Best wishes for a fun trip, and please hug your pup for me too!

Happy tails,


Thundershirt said...

Travel anxiety in dogs is something that has become a big issue for dogs and their owners. This can cause a lot of stress and can be very painful for dogs. We have had a lot of great discussions about dog anxiety on our Facebook page and have received a lot of great tips. We would like to invite you to check out some of the advice on our page or feel free to join in the conversation on our page. Happy reading:)

All Things 4Legged said...

Today we have many vacation care options and one that I think that is missed here is a Professional Pet Sitter. We are different than Dog Walkers. Professional Pet Sitters are trained, most hold certificates, and like us most carry CPR and 1st Aid certifications. You have to interview them and ask questions. If you are not comfortable with their answers then that pet sitter is not for you. We know animal behavior and can help if the animal is depressed, not eating and we monitor for health concerns. We keep your pet in their routine and will exercise them to reduce their anxiety. Pets are more comfortable in their environment as long as their routines are the same. A Professional Pet Sitter will do this. We also take care of your home, plants, mail, rotate lights and make sure their is nothing leaking and that all windows and doors are secure. We also provide other services so do not be leary to ask for what you need. We have back up plans in case there is an emergency at your home or there is a weather emergency. Ask these questions when interviewing Pet Sitters. Also, make sure that if they have signage on their cars that they remove them prior to coming to your home. You do not want it advertised that no one is home! It defeats the purpose of security of your animal and home. The whole point is that you leave relaxed knowing that a Pet Professional is taking care of your pet and your home. We can send email updates, texts, photos and we also leave a log of our time with your pet.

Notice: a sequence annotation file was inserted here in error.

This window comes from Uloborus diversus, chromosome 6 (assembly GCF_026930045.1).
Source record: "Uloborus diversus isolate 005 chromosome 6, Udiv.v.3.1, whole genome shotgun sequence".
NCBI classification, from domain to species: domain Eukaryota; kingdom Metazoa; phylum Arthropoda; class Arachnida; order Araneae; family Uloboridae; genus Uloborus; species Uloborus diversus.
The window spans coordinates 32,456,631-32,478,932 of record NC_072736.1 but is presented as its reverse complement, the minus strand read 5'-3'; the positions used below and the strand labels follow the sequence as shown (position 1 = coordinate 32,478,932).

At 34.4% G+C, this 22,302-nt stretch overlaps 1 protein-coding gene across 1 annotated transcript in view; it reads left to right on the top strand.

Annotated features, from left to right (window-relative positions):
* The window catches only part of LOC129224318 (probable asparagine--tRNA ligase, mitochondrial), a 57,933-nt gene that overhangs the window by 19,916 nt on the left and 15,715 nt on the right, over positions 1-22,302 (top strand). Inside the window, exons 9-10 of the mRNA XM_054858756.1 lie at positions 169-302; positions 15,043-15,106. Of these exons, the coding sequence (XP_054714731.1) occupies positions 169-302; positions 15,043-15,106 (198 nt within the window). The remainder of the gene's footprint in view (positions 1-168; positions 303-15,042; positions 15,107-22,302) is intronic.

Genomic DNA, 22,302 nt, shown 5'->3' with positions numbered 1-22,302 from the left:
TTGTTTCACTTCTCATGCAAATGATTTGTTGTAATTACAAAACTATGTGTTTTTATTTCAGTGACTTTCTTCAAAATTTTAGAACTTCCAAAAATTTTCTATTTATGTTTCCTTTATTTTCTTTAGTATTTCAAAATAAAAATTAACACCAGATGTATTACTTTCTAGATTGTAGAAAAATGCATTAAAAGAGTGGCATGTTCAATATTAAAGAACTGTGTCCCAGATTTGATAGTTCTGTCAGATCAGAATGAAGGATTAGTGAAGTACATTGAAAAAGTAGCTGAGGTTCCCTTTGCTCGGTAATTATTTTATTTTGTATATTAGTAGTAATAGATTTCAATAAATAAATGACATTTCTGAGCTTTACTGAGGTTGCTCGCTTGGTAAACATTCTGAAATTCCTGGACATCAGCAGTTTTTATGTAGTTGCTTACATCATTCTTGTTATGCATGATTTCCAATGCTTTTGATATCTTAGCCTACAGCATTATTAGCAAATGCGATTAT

Los Angeles dog groomers said...

I like the last pointer the best. Shouldn't you also leave anything like toys or blanket that helps him sleep with your neighbor?

Carrie, with Tanner and Oliver said...

Dear @AllThings 4 Legged: Thanks for the great comments about the advantages of using a professional pet sitter. No doubt this is a wonderful route when the owner is willing and able to pay for services. You have put a spotlight on the many benefits of this decision and I appreciate your comments.

Peggy Frezon said...

Those are good tips, and also the professional pet sitter one also. Vacation is always tricky for us and stressful for Kelly. When we had to go away for a week, my son came and stayed with her night and day...she knows and loves him. And yet, she still developed a lick granuloma due to being stressed.

FANCY the Red Standard Poodle said...

Hi Y'all,

We always learn something when we visit.

Just stopped by to catch up on your happenings and say hello! Enjoy your week!

Y'all come by now,
Hawk aka BrownDog

Anonymous said...

Hey it's Jet here. Hopping by, thanks for the info.